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Index – Technology – Science – Researchers of alien civilizations monitor the center of the Milky Way

Index – Technology – Science – Researchers of alien civilizations monitor the center of the Milky Way

Our colleagues at Cornell University propose a new strategy for the search for extraterrestrial civilizations, ie The Astronomical JournalIn their study published in Scientists, we can intercept aliens based on discontinuous narrowband radio signals coming from the center of our galaxy.

Narrowband radio signals can come from pulsars, but technology used by humans, such as radar, uses them too. These signals are striking and stand out from the background noise, so they are particularly suitable for long-distance communication. For this reason, experts assume that this is the easiest way to eavesdrop on the internal communications of foreign civilizations.

Vishal Gajjar, a co-author of the study, who works at the SETI Institute, pointed this out

Until now, radio searches for aliens have focused primarily on persistent signals. Our study shows that pulse trains are highly energy efficient in interstellar communications. It is important to note that this is the first comprehensive attempt to identify these broadcast sites.

Researchers monitor signals coming from the center of the Milky Way because that region has the highest concentration of stars, and therefore planets. Because of the central location, aliens can target multiple planets at the same time as they move.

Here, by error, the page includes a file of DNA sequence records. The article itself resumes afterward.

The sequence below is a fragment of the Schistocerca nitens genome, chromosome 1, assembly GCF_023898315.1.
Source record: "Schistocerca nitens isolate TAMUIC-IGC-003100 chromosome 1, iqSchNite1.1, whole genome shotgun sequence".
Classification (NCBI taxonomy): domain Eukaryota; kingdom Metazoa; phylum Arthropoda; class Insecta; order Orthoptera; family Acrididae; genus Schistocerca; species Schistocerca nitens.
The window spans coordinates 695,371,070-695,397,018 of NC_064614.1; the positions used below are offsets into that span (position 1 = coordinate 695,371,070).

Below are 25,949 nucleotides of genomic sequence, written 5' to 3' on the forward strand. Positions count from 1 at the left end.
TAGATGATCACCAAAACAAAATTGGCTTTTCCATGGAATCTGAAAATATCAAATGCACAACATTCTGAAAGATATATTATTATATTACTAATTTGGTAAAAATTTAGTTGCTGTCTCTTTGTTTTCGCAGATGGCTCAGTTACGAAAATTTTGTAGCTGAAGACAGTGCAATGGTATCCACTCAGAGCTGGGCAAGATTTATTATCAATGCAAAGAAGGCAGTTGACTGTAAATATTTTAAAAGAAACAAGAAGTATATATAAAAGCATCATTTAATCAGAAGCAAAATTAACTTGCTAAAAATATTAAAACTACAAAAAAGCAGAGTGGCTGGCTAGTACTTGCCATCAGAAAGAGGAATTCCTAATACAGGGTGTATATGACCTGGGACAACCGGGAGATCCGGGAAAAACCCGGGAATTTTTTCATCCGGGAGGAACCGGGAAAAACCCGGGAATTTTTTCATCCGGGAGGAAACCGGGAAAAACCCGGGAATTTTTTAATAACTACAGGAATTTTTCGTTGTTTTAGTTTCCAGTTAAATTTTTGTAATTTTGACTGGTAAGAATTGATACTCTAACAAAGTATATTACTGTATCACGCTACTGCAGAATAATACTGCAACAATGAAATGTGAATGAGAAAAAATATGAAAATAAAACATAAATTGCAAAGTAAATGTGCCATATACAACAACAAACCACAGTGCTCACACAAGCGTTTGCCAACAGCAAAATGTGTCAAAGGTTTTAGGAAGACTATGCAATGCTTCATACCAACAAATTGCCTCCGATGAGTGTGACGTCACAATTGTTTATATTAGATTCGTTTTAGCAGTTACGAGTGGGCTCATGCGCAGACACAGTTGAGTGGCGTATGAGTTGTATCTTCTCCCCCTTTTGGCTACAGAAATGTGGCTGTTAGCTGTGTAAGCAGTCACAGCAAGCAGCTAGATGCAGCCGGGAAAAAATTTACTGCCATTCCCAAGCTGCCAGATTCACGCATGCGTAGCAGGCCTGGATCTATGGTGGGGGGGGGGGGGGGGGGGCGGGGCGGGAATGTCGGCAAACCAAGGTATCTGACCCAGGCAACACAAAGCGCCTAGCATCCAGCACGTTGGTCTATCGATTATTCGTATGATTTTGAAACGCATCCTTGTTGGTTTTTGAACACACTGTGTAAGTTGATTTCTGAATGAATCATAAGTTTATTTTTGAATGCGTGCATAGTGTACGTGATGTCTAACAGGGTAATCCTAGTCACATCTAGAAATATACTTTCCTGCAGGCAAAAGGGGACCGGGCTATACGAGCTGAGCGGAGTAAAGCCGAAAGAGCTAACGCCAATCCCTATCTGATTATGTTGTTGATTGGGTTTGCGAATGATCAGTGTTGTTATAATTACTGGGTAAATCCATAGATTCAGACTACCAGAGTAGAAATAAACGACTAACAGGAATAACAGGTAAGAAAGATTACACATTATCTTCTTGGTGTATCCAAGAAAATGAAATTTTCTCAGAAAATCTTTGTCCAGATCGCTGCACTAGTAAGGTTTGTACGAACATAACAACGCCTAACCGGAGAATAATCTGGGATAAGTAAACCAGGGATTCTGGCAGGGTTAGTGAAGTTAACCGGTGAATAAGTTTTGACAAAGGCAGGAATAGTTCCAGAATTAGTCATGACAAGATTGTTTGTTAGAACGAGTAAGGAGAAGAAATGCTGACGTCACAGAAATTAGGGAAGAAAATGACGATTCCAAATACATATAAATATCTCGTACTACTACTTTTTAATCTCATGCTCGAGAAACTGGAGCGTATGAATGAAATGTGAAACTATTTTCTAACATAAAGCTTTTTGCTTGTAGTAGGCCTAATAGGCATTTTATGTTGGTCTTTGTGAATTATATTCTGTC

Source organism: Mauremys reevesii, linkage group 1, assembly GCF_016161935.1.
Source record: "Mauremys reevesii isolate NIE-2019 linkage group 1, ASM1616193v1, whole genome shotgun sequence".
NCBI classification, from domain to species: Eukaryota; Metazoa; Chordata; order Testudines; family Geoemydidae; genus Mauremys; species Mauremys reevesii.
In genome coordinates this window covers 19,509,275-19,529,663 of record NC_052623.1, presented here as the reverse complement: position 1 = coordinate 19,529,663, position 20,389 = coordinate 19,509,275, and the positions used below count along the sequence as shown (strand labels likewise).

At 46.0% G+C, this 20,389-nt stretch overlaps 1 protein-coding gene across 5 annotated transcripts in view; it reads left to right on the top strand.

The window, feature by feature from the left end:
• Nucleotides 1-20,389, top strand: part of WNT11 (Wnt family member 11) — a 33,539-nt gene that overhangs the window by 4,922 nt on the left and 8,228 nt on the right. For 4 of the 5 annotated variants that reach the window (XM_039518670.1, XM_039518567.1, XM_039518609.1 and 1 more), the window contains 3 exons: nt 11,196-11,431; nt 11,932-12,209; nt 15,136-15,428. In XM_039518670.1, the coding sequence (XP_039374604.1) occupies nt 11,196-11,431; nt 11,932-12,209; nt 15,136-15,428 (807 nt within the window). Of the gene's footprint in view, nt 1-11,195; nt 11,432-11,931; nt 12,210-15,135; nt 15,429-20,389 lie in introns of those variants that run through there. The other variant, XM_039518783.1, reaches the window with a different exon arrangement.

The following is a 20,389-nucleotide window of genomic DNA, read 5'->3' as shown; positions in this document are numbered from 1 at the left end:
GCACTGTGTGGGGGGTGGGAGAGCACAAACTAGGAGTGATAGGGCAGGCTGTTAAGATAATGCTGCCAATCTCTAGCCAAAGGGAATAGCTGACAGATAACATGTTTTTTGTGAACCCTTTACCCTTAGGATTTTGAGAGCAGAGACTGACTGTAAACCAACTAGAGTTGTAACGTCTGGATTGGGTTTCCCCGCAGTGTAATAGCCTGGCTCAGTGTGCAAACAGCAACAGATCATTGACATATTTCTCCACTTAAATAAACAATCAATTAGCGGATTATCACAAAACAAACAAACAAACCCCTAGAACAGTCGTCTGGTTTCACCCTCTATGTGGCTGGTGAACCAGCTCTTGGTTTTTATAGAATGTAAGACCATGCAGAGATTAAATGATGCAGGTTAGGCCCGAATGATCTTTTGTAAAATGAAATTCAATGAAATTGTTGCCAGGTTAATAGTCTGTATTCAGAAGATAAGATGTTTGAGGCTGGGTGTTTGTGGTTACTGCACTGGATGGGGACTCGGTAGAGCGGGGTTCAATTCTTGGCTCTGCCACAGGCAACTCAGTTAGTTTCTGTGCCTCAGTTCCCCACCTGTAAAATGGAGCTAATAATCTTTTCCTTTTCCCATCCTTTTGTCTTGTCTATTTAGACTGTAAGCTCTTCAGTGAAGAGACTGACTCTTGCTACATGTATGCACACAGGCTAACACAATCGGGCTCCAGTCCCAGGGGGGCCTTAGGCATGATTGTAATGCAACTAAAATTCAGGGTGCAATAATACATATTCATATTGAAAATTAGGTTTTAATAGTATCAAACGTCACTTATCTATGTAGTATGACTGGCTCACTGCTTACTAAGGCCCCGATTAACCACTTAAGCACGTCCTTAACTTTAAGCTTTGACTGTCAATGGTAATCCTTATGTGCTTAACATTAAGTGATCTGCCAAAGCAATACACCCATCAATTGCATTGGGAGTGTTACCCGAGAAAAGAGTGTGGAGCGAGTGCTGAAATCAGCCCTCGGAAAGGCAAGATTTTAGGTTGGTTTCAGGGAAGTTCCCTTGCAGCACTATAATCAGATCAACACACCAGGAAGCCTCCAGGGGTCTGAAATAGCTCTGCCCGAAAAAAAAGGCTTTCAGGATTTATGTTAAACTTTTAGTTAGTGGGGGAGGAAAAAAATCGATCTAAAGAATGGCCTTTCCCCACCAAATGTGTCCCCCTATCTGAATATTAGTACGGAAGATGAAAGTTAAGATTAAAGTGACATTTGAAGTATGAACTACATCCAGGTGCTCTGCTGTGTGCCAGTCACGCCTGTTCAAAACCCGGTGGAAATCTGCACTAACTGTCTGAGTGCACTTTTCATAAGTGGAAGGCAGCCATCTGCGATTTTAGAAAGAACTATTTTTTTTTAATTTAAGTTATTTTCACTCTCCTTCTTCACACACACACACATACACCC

Cornell University graduate student Akshay Suresh not only proposed a new strategy but also developed software to recognize the transfers involved. The software has been tested on known pulsar signals – they transmit in a very narrow band, which is one-tenth the wavelength occupied by commercial radio transmitters. Suresh’s program then began working on data from the Green Bank Radio Telescope. The algorithm evaluates 1.5 million data samples in half an hour, but so far it hasn’t found anything.

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According to Steve Croft of the Breakthrough Listen space research program at the Green Bank Observatory, the new method is very useful, because searching for extraterrestrials is a bit like looking for a needle in a haystack.

(Interesting geometryAnd Live Science)